The WGA, in its ongoing negotiations for a new film and TV contract, is asking the companies for paid parental leave and greater safeguards against sexual harassment to make it easier for writers to balance the demands of family and work, and to be able to count on a workplace free of harassment.
“In this negotiation, we need protections to make our workplaces safer, as well as friendlier to a better work-life balance for all writers,” the guild’s negotiating committee said Thursday in its latest message to members about its contract proposals. The talks with management’s AMPTP got underway May 18 after the guild’s current contract, which had been set to expire May 1, was extended to June 30 because of the coronavirus pandemic.
“Three years ago, we secured up to eight weeks of unpaid parental leave for writers in the MBA (Minimum Basic Agreement),” the guild said. “The provision was the first of its kind in a guild freelance agreement. This time around, we seek a paid benefit for new parents, including foster and adoptive parents.
“We have heard from countless writers about how difficult it is to manage work and bonding with a new addition to the family, without any benefits in place for financial security. The studios provide paid parental leave to their own employees; it is only fair that writers enjoy the same consideration and security.
“Paid leave would be funded by employer contributions and managed through the Health Fund. The MBA benefit would be coordinated with other income replacement benefits that some states provide in connection with pregnancy and parenting leaves.”
The guild said it’s also seeking greater protections against sexual harassment in writers’ rooms. “The studios are responsible for providing a safe and harassment-free workplace,” it said today. “However, even after the exposure of high-profile predators in our industry, many writers feel the current system does not provide adequate protection for them. We propose to work with the studios to create a writer-specific program designed for our unique workplaces, including training for those in senior positions who work with writers and support staff.”
The guild noted, however, that “training is not the end of it. We want to make sure complaints are fully addressed. Writers need to be informed at the time of making a complaint that they have the right to have a guild representative with them. They need to receive a copy of any report on the outcome of an investigation. We are also advocating for industry-wide third-party reporting to address the ability of harassers otherwise to move from studio to studio unchecked.”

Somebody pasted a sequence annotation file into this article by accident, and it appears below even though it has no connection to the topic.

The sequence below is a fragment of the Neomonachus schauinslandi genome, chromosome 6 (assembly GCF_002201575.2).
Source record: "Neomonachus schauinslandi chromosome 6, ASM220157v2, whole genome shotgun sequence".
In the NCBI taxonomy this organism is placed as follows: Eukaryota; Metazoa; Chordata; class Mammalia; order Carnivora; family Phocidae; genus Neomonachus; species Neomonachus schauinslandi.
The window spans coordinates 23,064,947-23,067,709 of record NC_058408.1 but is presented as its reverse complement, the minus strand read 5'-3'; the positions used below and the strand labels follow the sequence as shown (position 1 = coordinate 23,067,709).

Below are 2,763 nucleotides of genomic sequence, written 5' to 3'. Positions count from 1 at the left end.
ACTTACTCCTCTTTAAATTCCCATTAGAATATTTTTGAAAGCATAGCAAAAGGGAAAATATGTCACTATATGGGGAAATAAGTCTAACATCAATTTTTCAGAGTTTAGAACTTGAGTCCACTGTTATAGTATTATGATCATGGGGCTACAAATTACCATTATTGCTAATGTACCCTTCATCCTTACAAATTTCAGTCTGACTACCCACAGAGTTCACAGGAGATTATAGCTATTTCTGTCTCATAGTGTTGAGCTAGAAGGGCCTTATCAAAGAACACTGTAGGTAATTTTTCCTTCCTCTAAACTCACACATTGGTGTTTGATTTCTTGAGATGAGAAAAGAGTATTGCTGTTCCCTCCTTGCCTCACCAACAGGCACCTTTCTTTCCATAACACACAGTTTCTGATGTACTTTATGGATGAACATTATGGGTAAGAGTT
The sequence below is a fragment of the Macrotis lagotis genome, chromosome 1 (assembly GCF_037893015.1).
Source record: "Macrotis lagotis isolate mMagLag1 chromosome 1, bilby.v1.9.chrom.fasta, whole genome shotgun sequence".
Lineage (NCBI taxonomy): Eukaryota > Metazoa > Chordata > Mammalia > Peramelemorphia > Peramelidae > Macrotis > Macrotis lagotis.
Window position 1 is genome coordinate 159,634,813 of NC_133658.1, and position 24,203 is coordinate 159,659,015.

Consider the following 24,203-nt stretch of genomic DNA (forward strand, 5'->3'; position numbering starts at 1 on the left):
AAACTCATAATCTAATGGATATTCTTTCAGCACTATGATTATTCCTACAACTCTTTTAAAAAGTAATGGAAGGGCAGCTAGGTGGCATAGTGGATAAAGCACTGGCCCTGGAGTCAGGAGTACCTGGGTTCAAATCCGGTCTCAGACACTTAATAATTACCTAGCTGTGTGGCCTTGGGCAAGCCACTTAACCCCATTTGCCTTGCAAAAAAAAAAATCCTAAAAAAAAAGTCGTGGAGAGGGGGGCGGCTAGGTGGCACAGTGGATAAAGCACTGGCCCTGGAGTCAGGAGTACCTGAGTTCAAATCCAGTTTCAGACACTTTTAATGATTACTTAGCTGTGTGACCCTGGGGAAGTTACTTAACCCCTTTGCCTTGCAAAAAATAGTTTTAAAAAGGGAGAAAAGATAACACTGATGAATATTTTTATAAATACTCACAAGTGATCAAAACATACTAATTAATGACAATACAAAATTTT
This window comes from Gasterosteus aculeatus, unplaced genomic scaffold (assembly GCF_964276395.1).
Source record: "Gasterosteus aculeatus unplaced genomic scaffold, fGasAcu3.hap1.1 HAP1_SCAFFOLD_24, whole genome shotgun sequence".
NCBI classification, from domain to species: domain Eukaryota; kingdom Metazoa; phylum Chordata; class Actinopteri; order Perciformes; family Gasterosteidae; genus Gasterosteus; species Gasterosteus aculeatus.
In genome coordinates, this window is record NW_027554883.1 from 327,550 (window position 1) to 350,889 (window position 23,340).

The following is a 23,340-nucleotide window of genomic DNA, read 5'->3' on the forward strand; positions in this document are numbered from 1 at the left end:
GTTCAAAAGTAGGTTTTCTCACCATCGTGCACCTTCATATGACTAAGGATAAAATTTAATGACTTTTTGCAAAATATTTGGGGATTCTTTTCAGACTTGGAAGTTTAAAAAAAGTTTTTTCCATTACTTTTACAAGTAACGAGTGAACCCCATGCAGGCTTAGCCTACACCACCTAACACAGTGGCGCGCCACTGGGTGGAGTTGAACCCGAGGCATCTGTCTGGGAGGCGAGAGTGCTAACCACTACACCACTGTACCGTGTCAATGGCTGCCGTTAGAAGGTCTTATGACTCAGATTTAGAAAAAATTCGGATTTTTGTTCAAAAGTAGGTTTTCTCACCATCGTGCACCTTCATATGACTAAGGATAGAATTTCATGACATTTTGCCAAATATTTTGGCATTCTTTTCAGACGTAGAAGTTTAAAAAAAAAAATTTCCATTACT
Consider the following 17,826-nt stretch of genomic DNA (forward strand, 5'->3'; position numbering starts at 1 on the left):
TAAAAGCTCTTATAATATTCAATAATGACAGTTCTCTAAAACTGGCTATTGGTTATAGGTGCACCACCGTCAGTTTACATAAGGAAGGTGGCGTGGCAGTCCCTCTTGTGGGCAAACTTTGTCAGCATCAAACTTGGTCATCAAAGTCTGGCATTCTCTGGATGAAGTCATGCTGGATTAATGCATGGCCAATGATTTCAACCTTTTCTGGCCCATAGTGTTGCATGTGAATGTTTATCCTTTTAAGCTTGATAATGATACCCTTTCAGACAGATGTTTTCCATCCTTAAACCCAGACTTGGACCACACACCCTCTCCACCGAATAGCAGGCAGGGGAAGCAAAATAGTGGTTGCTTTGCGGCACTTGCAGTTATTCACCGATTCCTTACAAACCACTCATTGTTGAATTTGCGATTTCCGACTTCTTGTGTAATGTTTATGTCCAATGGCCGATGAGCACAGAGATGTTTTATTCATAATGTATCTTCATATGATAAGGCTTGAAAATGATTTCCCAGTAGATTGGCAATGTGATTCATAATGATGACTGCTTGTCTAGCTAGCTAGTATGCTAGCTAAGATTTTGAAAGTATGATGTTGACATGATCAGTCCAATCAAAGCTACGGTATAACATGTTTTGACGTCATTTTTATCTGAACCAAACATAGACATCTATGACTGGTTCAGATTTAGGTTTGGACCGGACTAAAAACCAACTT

The negotiating committee also said it’s seeking a minimum 12-hour turnaround between workdays. “Writers’ rooms that regularly run long hours with no limits are detrimental to all writers, and disproportionately impact those with families. We propose a 12-hour minimum turnaround period for writers. This is modeled on other union and guild contracts that include turnaround periods to protect their members’ health, safety and quality of life.”
The guild also said that it wants an extra week of paid vacation for daytime writers, who work “year-round and face a daunting delivery schedule to meet the need for an endless flow of scripts. We are proposing to decrease the number of years they must work to qualify for a third week of vacation.”
In previous communiques, the guild’s negotiating committee has said that it’s advocating for an across-the-board increase in minimum salaries; tiered bonuses for streaming residuals; greater protections for its pension plan; first-time-ever residuals for theatrical films shown in foreign markets, and better terms and conditions for comedy-variety writers on subscriber-based streaming shows.
Here are links to Deadline’s stories on the previous five WGA communiques:
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